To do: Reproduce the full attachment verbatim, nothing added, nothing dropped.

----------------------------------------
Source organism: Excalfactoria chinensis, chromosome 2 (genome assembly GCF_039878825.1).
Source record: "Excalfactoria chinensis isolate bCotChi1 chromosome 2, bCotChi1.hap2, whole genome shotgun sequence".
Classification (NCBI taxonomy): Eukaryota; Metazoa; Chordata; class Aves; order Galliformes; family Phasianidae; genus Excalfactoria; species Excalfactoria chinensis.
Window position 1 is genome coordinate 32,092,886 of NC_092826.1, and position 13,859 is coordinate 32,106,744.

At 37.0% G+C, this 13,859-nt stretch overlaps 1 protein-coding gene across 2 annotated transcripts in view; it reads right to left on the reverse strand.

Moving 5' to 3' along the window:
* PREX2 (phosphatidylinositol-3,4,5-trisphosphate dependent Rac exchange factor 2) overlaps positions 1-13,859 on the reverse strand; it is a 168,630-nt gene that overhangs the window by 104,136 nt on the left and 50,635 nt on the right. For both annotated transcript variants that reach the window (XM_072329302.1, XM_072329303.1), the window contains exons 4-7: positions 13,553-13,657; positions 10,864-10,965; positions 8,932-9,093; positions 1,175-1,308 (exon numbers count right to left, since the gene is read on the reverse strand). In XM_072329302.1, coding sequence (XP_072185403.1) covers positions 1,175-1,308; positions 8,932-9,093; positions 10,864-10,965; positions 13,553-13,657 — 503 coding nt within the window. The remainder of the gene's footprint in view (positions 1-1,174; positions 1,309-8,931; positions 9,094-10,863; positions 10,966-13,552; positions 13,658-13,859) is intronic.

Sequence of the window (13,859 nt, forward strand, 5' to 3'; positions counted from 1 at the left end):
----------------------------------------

Source organism: Excalfactoria chinensis, chromosome 2 (genome assembly GCF_039878825.1).
Source record: "Excalfactoria chinensis isolate bCotChi1 chromosome 2, bCotChi1.hap2, whole genome shotgun sequence".
Classification (NCBI taxonomy): Eukaryota; Metazoa; Chordata; class Aves; order Galliformes; family Phasianidae; genus Excalfactoria; species Excalfactoria chinensis.
Window position 1 is genome coordinate 32,092,886 of NC_092826.1, and position 13,859 is coordinate 32,106,744.

At 37.0% G+C, this 13,859-nt stretch overlaps 1 protein-coding gene across 2 annotated transcripts in view; it reads right to left on the reverse strand.

Moving 5' to 3' along the window:
* PREX2 (phosphatidylinositol-3,4,5-trisphosphate dependent Rac exchange factor 2) overlaps positions 1-13,859 on the reverse strand; it is a 168,630-nt gene that overhangs the window by 104,136 nt on the left and 50,635 nt on the right. For both annotated transcript variants that reach the window (XM_072329302.1, XM_072329303.1), the window contains exons 4-7: positions 13,553-13,657; positions 10,864-10,965; positions 8,932-9,093; positions 1,175-1,308 (exon numbers count right to left, since the gene is read on the reverse strand). In XM_072329302.1, coding sequence (XP_072185403.1) covers positions 1,175-1,308; positions 8,932-9,093; positions 10,864-10,965; positions 13,553-13,657 — 503 coding nt within the window. The remainder of the gene's footprint in view (positions 1-1,174; positions 1,309-8,931; positions 9,094-10,863; positions 10,966-13,552; positions 13,658-13,859) is intronic.

Sequence of the window (13,859 nt, forward strand, 5' to 3'; positions counted from 1 at the left end):